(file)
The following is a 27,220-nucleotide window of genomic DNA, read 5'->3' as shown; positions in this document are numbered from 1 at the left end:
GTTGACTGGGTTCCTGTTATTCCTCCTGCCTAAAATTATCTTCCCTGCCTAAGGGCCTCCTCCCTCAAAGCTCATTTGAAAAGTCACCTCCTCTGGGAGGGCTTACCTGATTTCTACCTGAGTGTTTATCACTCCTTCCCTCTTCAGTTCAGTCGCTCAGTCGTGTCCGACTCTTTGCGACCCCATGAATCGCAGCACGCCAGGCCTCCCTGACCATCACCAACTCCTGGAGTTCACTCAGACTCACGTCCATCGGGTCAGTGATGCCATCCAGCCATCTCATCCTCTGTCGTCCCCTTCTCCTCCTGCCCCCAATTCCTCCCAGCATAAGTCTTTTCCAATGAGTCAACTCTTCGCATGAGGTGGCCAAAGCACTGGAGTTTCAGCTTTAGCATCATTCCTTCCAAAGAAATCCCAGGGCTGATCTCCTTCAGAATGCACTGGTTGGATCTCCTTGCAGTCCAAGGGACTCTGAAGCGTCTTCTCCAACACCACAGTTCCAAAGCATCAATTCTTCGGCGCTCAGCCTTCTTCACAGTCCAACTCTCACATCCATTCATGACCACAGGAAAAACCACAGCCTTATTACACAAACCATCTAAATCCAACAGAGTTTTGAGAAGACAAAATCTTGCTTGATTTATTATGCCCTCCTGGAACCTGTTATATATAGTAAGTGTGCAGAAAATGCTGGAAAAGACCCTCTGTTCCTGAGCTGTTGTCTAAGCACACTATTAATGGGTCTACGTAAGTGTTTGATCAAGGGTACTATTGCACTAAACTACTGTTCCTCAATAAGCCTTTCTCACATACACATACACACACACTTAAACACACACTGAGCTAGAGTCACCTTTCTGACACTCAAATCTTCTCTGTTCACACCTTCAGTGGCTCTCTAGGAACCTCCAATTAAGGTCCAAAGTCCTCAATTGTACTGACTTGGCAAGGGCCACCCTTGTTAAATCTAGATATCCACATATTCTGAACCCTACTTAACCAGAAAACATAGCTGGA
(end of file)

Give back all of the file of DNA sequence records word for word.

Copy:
The following is a 27,220-nucleotide window of genomic DNA, read 5'->3' as shown; positions in this document are numbered from 1 at the left end:
GTTGACTGGGTTCCTGTTATTCCTCCTGCCTAAAATTATCTTCCCTGCCTAAGGGCCTCCTCCCTCAAAGCTCATTTGAAAAGTCACCTCCTCTGGGAGGGCTTACCTGATTTCTACCTGAGTGTTTATCACTCCTTCCCTCTTCAGTTCAGTCGCTCAGTCGTGTCCGACTCTTTGCGACCCCATGAATCGCAGCACGCCAGGCCTCCCTGACCATCACCAACTCCTGGAGTTCACTCAGACTCACGTCCATCGGGTCAGTGATGCCATCCAGCCATCTCATCCTCTGTCGTCCCCTTCTCCTCCTGCCCCCAATTCCTCCCAGCATAAGTCTTTTCCAATGAGTCAACTCTTCGCATGAGGTGGCCAAAGCACTGGAGTTTCAGCTTTAGCATCATTCCTTCCAAAGAAATCCCAGGGCTGATCTCCTTCAGAATGCACTGGTTGGATCTCCTTGCAGTCCAAGGGACTCTGAAGCGTCTTCTCCAACACCACAGTTCCAAAGCATCAATTCTTCGGCGCTCAGCCTTCTTCACAGTCCAACTCTCACATCCATTCATGACCACAGGAAAAACCACAGCCTTATTACACAAACCATCTAAATCCAACAGAGTTTTGAGAAGACAAAATCTTGCTTGATTTATTATGCCCTCCTGGAACCTGTTATATATAGTAAGTGTGCAGAAAATGCTGGAAAAGACCCTCTGTTCCTGAGCTGTTGTCTAAGCACACTATTAATGGGTCTACGTAAGTGTTTGATCAAGGGTACTATTGCACTAAACTACTGTTCCTCAATAAGCCTTTCTCACATACACATACACACACACTTAAACACACACTGAGCTAGAGTCACCTTTCTGACACTCAAATCTTCTCTGTTCACACCTTCAGTGGCTCTCTAGGAACCTCCAATTAAGGTCCAAAGTCCTCAATTGTACTGACTTGGCAAGGGCCACCCTTGTTAAATCTAGATATCCACATATTCTGAACCCTACTTAACCAGAAAACATAGCTGGA